DONALD TRUMP

Biden Administration Appeals Judge's Order to Stop Expelling Migrants Under Trump-Era Pandemic Policy

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  • The Biden administration is appealing a judge's order that bars the government from expelling migrants quickly under a Trump-era pandemic policy that doesn't allow them to apply for asylum. 
  • The policy, Title 42, was first introduced by former President Donald Trump in March 2020 over concerns about the spread of the coronavirus.
  • While President Joe Biden has worked to roll back many of Trump's hardline immigration policies, he renewed Title 42 last month after the CDC issued an updated order justifying its use due to the ongoing pandemic.

The Biden administration is appealing a judge's order to stop using the Trump-era pandemic policy that allows for the rapid expulsion of migrants without giving them a chance to apply for asylum. 

The Department of Justice on Friday filed an appeal of U.S. District Judge Emmet Sullivan's ruling Thursday that bars the federal government from expelling migrants under the public health law known as Title 42. Sullivan ordered the ruling to go into effect in 14 days. 

The appeal is the latest move by the Biden administration to address the 20-year-high surge of migrants from Mexico and Central America crossing the border illegally, which remains a political flashpoint between Republicans and progressive Democrats. 

Title 42 was first introduced by former President Donald Trump in March 2020 over concerns about the coronavirus pandemic. It gave the government the power to turn back any migrant caught crossing the border illegally, regardless of their country of origin, to stop the spread of Covid-19.

While President Joe Biden has worked to roll back many of his predecessor's hardline immigration policies, he renewed Title 42 last month after the Centers for Disease Control and Prevention issued an updated order justifying its use due to the ongoing pandemic.

The CDC's order said the policy would stay in effect until the border migration of non-U.S. citizens from Mexico and Canada has "ceased to be a serious danger to the public health."

Since the outset of the pandemic, more than 1 million migrants have been expelled under the policy, according to U.S. Customs and Border Protection data. 

Under the Trump administration, more than 444,000 migrants were sent back across the border using Title 42. And more than 690,000 migrants have been expelled through the policy since Biden took office in January.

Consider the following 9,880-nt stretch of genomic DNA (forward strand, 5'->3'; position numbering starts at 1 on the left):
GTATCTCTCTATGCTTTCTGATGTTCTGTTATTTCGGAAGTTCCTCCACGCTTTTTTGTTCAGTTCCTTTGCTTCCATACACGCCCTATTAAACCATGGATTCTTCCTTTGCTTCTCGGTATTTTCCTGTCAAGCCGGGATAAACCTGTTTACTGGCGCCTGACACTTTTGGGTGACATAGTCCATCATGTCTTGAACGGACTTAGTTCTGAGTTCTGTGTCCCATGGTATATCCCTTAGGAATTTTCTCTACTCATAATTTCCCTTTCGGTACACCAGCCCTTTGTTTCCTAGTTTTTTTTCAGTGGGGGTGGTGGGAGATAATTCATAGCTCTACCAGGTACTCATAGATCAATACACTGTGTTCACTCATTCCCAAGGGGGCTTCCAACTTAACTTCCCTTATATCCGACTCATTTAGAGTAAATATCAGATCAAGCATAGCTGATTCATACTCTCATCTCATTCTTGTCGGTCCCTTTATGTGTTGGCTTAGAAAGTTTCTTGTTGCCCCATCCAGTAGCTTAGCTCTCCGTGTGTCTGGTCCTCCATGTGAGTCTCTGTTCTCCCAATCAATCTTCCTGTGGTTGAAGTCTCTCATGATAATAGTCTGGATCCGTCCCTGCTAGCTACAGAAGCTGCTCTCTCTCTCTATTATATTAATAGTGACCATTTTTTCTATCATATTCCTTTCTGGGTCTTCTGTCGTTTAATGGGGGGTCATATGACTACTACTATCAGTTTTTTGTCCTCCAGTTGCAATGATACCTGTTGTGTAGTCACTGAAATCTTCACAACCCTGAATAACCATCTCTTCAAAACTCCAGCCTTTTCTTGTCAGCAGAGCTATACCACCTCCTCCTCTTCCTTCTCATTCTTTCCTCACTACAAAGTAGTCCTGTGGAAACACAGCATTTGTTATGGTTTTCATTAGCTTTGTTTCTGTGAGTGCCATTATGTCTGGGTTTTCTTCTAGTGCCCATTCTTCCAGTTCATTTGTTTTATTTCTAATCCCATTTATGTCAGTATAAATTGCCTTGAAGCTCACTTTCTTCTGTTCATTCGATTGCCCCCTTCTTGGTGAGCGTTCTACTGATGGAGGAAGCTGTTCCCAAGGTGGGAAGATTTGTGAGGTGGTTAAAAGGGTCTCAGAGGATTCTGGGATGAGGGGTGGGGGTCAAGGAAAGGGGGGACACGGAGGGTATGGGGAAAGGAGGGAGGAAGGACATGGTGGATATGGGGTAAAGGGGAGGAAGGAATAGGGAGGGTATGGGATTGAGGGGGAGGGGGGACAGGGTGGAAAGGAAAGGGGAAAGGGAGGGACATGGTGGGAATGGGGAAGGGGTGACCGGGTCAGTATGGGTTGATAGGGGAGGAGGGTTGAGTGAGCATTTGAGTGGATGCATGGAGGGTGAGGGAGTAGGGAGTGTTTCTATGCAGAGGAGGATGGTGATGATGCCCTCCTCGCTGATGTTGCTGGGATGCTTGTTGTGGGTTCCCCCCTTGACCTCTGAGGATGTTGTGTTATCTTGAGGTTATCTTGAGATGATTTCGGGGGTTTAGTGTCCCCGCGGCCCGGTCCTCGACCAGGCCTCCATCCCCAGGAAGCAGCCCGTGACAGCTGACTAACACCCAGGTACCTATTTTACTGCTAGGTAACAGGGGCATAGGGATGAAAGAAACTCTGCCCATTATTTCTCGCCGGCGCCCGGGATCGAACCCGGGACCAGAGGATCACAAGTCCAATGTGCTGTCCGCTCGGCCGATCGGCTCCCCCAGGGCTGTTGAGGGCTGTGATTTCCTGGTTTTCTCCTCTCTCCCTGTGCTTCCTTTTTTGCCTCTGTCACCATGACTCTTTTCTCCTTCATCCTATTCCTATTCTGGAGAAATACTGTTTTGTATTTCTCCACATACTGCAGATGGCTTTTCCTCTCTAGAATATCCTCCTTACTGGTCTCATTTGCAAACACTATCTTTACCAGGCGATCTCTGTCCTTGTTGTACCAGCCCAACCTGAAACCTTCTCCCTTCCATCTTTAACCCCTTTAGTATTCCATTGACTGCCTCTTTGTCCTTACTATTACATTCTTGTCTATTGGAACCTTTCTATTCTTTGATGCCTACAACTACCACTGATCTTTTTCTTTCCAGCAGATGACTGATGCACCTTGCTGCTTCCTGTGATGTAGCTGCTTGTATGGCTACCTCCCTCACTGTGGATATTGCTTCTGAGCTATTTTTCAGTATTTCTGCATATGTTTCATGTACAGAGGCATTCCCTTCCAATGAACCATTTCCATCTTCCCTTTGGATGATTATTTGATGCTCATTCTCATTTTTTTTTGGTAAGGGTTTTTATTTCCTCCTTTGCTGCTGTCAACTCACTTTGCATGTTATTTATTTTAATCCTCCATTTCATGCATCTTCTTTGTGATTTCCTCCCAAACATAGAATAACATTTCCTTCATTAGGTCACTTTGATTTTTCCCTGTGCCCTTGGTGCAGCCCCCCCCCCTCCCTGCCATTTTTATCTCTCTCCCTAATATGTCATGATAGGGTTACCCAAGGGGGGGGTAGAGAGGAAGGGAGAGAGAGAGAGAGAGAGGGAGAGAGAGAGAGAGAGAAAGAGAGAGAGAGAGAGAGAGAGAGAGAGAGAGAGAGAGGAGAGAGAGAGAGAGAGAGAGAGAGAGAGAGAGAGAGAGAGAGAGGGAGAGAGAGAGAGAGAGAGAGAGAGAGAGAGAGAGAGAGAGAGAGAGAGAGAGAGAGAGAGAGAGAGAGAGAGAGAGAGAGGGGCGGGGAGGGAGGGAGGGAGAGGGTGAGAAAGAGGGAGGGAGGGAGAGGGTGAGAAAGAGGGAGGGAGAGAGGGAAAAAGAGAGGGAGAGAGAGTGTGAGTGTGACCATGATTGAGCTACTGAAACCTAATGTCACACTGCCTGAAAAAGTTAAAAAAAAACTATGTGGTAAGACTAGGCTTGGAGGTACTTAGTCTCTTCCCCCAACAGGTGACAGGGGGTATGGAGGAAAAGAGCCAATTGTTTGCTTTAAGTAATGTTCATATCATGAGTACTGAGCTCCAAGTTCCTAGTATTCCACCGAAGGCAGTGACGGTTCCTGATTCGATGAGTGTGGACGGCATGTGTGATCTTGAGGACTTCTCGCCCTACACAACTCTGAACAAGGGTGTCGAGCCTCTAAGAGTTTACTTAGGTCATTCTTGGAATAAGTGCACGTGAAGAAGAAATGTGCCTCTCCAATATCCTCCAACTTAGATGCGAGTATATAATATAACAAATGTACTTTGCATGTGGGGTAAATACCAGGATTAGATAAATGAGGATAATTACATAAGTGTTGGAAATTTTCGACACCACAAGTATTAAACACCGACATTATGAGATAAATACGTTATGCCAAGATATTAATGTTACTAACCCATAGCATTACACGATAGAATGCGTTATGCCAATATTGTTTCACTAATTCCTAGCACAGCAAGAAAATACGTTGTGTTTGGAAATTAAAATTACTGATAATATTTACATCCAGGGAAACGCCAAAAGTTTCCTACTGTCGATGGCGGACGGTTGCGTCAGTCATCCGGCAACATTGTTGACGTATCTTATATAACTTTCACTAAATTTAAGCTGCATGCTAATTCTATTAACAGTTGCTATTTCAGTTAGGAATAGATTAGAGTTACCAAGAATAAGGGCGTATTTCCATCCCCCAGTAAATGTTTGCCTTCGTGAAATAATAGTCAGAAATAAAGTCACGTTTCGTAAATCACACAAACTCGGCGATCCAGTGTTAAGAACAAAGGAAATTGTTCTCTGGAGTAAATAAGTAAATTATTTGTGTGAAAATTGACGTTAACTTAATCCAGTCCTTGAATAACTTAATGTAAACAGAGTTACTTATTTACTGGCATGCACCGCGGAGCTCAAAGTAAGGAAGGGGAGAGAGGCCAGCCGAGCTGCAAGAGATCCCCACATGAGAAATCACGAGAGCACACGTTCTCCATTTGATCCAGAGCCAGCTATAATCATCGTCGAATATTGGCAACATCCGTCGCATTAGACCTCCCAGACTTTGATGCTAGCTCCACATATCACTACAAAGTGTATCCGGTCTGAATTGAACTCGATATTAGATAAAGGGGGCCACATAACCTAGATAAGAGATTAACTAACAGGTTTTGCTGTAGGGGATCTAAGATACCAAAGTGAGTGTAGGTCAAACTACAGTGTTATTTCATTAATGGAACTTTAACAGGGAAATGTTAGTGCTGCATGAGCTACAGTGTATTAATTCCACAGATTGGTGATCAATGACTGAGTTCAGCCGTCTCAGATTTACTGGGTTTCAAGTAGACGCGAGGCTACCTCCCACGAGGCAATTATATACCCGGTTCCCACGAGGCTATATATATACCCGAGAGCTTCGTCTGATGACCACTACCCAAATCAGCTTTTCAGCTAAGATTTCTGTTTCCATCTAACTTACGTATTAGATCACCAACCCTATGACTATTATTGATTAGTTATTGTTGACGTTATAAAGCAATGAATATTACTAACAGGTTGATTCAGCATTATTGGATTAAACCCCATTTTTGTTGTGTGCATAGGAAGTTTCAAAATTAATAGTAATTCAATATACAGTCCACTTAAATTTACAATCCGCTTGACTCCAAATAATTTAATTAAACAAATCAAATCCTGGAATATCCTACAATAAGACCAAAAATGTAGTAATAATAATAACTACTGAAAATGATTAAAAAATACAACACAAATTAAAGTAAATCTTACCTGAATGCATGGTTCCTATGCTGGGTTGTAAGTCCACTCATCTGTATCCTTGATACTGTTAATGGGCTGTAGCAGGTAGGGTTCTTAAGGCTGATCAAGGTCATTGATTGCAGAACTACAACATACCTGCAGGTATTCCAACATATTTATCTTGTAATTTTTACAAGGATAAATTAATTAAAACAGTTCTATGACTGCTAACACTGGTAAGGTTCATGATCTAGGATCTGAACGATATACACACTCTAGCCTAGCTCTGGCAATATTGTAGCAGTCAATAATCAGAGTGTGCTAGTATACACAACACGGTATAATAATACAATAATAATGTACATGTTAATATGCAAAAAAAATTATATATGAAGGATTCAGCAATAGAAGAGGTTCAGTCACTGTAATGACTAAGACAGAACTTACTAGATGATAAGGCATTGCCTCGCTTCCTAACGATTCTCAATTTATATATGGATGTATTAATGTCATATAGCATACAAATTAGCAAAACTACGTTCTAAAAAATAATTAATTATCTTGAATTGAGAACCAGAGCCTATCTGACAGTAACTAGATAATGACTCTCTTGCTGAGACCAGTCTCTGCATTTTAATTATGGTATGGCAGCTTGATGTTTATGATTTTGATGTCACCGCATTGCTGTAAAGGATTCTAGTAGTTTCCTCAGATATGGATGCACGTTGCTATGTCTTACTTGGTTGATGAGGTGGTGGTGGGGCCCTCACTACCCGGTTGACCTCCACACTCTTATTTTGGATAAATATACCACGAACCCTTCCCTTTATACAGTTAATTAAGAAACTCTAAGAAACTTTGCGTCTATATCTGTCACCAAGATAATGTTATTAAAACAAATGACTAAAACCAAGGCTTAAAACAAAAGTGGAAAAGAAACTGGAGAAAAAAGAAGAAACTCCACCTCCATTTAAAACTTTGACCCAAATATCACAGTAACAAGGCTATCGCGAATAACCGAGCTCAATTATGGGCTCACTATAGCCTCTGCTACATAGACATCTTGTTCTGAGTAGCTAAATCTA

The Biden administration's decision to maintain Title 42 was a blow to many immigration advocates and progressive Democrats who had hoped the federal government would choose to put an end to the policy after Thursday's ruling. 

"We're upset because the Biden administration is devoting its precious time & energy to fighting tooth and nail to uphold President Trump's xenophobic immigration policies, exposing thousands of people to harm," said Noah Gottschalk, the global policy lead for Oxfam America, in a Twitter post Friday.

Oxfam America is among the groups that challenged Title 42 in the lawsuit that resulted in Thursday's ruling. Other groups include the American Civil Liberties Union, Texas Civil Rights Project, the Center for Gender and Refugee Studies, and the Refugee and Immigrant Center for Education and Legal Services, or RAICES.

RAICES said it is "extremely disappointed" with the decision as well.

"By defending Title 42, the Biden Administration has made it clear that it is willing to deny asylum seeking families their right to a full and fair process to receive protection in the United States," Tami Goodlette, director of litigation at Texas-based RAICES, said in a statement Friday. "The Biden Administration has a moral obligation to stop using Title 42 to harm families and children and it must stop using Title 42 in its entirety."

"We urge the White House to rectify this rash decision to appeal and end the suffering for these families once and for all," Goodlette said.

The White House and the DOJ did not immediately respond to requests for comment.

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